Detector dog and handler training courses are now delivered by specialist biosecurity trainers within the department. These courses were previously conducted by external training providers. In-house training was implemented to develop a nationally consistent detector dog and handler capability by optimising the use of detector dogs teams across all operational scenarios.
Since the shift to in-house training, novice detector dogs are trained with experienced handlers, and novice handlers are trained with experienced detector dogs.
The in-house detector dog handler training course runs for five weeks, as opposed to eight weeks with an external training provider.
The eight-week in-house detector dog training program allows the department to train all dogs as ‘multipurpose’ detector dogs. Multipurpose detector dogs are trained to work in different environments and deliver an appropriate response in the environment in which they are operating. When the dogs detect biosecurity risk material in an international passenger terminal they will have a ‘passive response’ and will sit beside a passenger or their baggage. When the dogs are working in mail facilities they will have an ‘active response’ and will dig at the source of the target odour.
In-house training also allows the department to continually refine and modernise detector dog team capability by providing ongoing training. For example, detector dogs can be trained quickly to detect emerging biosecurity risk material such as BMSB.
Why do we use Labradors?
Labradors have practical purposes. They have an extraordinary sense of smell, are co-operative, gentle with people and possess extreme hunt, food and retrieve drives.
Because of their strong retrieve drive, Labradors can be trained as multipurpose dogs.
Labradors are also large and agile, making it easy for them to screen larger items at airports and mail centres.
How long do the dogs work for and what happens when they retire?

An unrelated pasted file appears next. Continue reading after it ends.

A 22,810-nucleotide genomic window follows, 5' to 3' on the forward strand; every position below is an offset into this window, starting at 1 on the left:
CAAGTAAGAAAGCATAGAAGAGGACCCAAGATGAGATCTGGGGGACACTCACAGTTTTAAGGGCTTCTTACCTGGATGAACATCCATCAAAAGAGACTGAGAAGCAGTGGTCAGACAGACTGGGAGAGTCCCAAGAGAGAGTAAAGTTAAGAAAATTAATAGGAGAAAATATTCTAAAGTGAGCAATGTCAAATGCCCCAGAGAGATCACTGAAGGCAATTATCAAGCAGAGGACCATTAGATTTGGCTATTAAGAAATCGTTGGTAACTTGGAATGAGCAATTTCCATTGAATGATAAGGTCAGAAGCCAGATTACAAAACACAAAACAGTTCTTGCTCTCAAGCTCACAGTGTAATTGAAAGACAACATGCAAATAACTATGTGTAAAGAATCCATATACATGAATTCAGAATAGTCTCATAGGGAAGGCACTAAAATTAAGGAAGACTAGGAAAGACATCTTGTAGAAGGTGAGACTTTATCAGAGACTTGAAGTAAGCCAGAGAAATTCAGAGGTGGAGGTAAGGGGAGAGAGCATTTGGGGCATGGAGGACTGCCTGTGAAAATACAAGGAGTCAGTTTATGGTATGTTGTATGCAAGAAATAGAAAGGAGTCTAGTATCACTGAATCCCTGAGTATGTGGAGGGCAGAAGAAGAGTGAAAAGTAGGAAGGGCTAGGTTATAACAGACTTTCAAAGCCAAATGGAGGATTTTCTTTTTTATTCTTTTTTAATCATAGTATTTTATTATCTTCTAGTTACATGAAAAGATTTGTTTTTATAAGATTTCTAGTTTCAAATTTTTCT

Our detector dogs have a working life of about eight years.
When they finish working in their biosecurity role, they are placed into loving homes (in most cases with one of their handlers).
A brief history of biosecurity detector dogs
1991: Australia contracted a detector dog trainer from the US Department of Agriculture to help develop a pilot program in Australia
1992: In February the first two detector dog teams became operational in Sydney and Brisbane
1995: The department's detector dog operations were expanded by introducing active response dogs into international mail centres
2002: After ten years of operation the program had expanded to 26 teams including six teams undertaking state government biosecurity work
2009: Labradors were introduced into airport and seaport operations. Until this time only beagles were used as passive response detector dogs in these environments
2011: Based on the success of a pilot program conducted in Brisbane, conversion of passive response L abradors to multipurpose dogs commenced
2012: The department celebrated twenty years of detector dogs as a part of a smart, integrated biosecurity system in Australia
2015: First in-house training course delivered by the department for detector dog handlers
2016: First in-house training course delivered by the department for detector dogs
2018: The department trained its first detector dog to detect Brown Marmorated Stink Bug